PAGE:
I admit it, I’m not always right. I’d like to think that more often than not I’ve got a handle on the world of baseball, but every once in a while I just have to throw my arms up and say I have no idea what is going on (i.e. Jose Bautista and his insane run to 40 homers). In the case of the historic excellence of Trevor Cahill I have to admit that not only did I not see it coming, I’m utterly shocked, and that doesn’t happen that often.
Here are the facts.
Cahill is second in the AL in ERA at 2.50.
Cahill is second in the AL in WHIP at 0.98.
Cahill is first in the AL in batting average against at .195.
As if that isn’t enough to knock you off your chair if you have been on a desert island with Yvonne Strahovski for the past four months (the beautiful blonde from CHUCK), how about this little whopper of historical greatness:
Trevor Cahill has made 20-straight starts in which he has thrown at least five innings while never allowing more than six hits.
While that may not sound like much, here is the context that makes that statement utterly amazing. That stretch of 20-straight starts of five innings and six or fewer hits allowed ties Nolan Ryan for the all-time modern day major league record. Think about that. I just said the words ‘all-time’ and ‘Nolan Ryan’ in the same sentence, and then related that statement to the performance of Mr. Cahill. Shocking isn’t a strong enough term to describe my reaction.
I’ll be the first to admit that scouts have long been impressed with the stuff of Cahill who, literally, has a difficult time throwing the ball straight (he gets tremendous movement on this tosses). At the same time, we all know that his current pace is nuts, don’t we?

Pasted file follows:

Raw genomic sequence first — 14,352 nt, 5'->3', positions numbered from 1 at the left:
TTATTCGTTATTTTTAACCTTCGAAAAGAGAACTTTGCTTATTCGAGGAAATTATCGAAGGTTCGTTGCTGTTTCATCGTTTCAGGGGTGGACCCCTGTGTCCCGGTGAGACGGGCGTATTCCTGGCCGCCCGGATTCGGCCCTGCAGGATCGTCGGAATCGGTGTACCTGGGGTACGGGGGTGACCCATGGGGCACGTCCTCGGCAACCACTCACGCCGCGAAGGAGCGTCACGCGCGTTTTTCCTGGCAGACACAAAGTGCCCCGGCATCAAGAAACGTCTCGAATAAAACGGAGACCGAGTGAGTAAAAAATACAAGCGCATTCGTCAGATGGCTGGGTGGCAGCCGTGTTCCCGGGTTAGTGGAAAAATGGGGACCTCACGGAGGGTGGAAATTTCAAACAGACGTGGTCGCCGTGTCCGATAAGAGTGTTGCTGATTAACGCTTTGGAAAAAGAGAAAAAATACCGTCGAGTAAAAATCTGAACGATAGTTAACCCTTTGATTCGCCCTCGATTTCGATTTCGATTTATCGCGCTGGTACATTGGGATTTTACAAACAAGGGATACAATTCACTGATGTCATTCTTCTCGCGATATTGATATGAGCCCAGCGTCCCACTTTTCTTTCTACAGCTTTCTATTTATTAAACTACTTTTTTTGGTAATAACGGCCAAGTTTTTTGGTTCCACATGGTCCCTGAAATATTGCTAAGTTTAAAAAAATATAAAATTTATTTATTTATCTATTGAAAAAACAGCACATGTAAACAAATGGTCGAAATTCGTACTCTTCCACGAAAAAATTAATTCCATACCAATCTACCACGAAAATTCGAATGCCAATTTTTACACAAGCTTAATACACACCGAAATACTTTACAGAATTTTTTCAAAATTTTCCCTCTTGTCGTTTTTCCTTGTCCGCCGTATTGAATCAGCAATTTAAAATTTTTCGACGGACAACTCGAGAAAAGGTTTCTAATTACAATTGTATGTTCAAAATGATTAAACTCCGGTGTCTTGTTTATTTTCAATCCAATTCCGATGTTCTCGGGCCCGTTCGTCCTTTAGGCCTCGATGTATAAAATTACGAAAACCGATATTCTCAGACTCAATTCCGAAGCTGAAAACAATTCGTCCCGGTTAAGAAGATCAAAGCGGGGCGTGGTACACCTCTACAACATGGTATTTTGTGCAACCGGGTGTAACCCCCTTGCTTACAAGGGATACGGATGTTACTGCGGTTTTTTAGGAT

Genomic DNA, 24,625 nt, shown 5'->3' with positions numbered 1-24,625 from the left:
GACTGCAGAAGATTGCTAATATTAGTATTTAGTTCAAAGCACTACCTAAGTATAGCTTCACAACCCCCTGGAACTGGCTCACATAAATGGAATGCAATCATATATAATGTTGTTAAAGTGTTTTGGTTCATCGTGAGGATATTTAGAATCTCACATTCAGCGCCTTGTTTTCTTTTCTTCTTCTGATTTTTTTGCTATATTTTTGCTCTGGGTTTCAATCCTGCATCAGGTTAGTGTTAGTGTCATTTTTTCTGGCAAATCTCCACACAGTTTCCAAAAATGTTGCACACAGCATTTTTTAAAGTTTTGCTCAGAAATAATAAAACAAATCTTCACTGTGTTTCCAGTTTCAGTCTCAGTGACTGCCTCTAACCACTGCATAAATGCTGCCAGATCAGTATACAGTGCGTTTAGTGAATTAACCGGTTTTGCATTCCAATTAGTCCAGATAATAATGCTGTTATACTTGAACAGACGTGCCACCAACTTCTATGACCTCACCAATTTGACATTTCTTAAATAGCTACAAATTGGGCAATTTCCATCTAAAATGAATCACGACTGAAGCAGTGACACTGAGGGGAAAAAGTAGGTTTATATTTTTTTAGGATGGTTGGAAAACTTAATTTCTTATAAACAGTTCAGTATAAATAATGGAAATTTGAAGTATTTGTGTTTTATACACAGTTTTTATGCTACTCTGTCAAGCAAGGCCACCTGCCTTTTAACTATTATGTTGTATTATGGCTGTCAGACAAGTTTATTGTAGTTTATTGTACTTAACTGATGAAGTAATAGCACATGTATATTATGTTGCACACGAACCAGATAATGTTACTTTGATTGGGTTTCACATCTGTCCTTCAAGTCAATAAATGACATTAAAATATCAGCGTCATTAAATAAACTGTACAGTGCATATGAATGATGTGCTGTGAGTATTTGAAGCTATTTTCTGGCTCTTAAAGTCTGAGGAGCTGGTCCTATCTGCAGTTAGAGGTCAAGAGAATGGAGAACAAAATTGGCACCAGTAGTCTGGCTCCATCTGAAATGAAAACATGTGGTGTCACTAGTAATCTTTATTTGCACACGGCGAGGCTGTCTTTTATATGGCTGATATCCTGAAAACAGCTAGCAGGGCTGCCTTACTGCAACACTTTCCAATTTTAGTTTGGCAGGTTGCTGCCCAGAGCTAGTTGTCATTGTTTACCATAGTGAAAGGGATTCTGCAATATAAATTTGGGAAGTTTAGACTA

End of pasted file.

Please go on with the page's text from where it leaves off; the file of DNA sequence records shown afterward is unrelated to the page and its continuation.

(1) His current BAA is a joke. His stuff isn’t near strong enough to warrant a sub .200 mark (last season the best mark in baseball was .200 by Clayton Kershaw).
(2) Though he is an excellent ground ball inducer (56 percent of batted balls), there is little to no chance that Cahill will be able to continue to hold batters to a mere 14.4 percent line drive rate. Remember, the big league average is about 20 percent. Even if he substantially betters that league average mark, it’s still decidedly foolish to think he will be able to keep that LD-rate this low.
(3) His BABIP is laughably low. His .212 mark is .064 points below his mark from last season and it’s the best mark in the AL by some .044 points this year (Jeff Niemann). There is no way, none, zip, zilch, nada, that he can sustain that pace.
Does this mean that Cahill will fall flat on his face over the final quarter of the season? Not necessarily. Sometimes players are so locked in that they can outperform their skill level and taunt the gods of logic. At the same time, sooner or later the universe has a way of correcting itself (remember what happened to Fausto Carmona after his magical 2007 season?). Sooner or later Cahill is going to have to pay the Pied Piper – it’s only a matter of when his payment will be due.
By Ray Flowers